Broadcast Yourself


PJ Smith

Broadcast yourself, this is a common tagline for many content creation websites. The idea is simple, anyone can use a camera to create content that others will enjoy, getting clicks, getting followers, getting monetized. Suddenly before he/she knows it they are sitting at a dinner table with others like them. Being paid thousands of dollars for doing something as absurd as entertainment. It would be an understatement to say that this is many people’s dream job.
Twitch, is a live streaming platform with over 2.84 million concurrent viewers watching the people of Twitch make content. The gimmick with Twitch is that everything comes in a completely live format, which requires the streamer to keep the content fresh. Viewers on Twitch are like flies and tend to bounce from streamer to streamer, so it’s difficult to truly capture the attention and earn a follow from the viewer. That’s the game, capturing a viewer’s attention and putting on a show.
Creators are the building blocks of Twitch, beaming personalities with a little something for everyone. Mizkif is a considerably popular streamer who is the embodiment of everything “Twitch culture.” He always manages to do something above and beyond with his many events and game shows that he hosts himself, raking in the viewers. That along with his witty commentary and constant collaborations have easily placed him in the Top-10. He is a sort of “streamer’s streamer” to say the least.
But not every creator can be like Mizkif. Unfortunately, the ceiling is incredibly high, most won’t even see the summit, let alone fathom the height of it. An aspiring streamer has to be incredibly talented to make it in this industry and even then, their chances are low. They need drive and creativity, making something completely out-of-the-box to get clicks.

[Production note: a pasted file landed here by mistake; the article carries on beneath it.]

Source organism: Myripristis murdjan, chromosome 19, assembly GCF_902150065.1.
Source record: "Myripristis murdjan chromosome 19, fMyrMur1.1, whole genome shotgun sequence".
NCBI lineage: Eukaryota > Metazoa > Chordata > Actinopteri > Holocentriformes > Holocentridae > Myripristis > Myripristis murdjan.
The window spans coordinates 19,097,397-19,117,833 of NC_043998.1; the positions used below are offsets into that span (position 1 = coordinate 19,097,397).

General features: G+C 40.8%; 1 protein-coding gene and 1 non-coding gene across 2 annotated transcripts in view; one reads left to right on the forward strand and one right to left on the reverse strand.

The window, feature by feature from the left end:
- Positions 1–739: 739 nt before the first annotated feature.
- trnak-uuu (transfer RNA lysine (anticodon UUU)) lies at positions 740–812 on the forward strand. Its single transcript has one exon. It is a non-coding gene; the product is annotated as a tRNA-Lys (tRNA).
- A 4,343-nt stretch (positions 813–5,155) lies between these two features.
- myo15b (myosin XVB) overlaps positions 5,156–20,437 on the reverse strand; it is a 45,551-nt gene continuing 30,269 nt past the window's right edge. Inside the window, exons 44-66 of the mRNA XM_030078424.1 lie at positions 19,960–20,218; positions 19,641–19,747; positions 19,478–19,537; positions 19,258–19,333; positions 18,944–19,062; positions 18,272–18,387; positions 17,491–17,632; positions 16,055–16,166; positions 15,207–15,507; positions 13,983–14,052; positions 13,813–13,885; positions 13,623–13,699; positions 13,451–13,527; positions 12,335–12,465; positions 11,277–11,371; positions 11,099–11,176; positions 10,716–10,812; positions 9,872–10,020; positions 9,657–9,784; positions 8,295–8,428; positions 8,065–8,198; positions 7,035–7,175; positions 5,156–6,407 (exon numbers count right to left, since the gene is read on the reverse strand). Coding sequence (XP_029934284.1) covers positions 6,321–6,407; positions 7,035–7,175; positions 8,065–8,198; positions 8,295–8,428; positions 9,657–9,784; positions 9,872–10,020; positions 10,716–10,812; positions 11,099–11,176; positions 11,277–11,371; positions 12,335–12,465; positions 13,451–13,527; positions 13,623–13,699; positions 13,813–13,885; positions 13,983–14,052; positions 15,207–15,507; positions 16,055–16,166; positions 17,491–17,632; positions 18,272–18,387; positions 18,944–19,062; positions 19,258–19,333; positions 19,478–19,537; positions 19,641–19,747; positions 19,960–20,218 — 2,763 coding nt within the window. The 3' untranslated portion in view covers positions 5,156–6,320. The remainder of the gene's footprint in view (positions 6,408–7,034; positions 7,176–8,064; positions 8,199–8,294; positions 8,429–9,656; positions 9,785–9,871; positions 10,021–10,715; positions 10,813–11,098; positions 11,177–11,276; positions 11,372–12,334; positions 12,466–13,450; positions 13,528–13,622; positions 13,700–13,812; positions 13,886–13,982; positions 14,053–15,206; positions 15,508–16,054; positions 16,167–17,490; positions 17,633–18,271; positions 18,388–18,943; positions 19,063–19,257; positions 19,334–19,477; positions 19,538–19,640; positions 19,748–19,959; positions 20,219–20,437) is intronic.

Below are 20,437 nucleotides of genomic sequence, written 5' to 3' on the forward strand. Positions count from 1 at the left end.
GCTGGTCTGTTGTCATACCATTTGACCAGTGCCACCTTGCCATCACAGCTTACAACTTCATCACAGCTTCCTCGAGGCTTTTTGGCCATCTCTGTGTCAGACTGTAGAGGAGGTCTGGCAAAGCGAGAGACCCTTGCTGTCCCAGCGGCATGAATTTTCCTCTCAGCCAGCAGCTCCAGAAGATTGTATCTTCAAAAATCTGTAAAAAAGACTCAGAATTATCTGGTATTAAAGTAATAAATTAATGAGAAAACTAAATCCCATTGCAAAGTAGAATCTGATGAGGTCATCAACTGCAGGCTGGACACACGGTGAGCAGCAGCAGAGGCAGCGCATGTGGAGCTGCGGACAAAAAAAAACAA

Take Jerma, who was already a decent sized streamer with just under half a million followers, well known around the internet, with a tendency for the kookiest jokes. It is not uncommon for Jerma to end up setting up a bit for 15 minutes just for it to fall flat on its face, but what sets Jerma apart from the rest, no matter what, he runs with it. He is a breath of fresh air and one day he created something so absurd that it was guaranteed to work.
The Jerma Dollhouse stream, arguably one of the greatest set of streams in Twitch’s short history, operates off a basic concept. Jerma is put in the dollhouse and the audience makes every decision for him. There are multiple bars at the bottom of the screen to indicate his need for food, fun, even to shower. Imagine a high budget, improv game of Sims. His decisions are determined via polling the chat with decisions like “eat food,” “shower,” “watch TV.”
All the whilem Jerma stays completely in character through unpredictable insanity. The point: you must be different in order to grow. This series of streams averaged almost 300,000 viewers. And perhaps with some creative thinking and wit anyone can accomplish Twitch fame.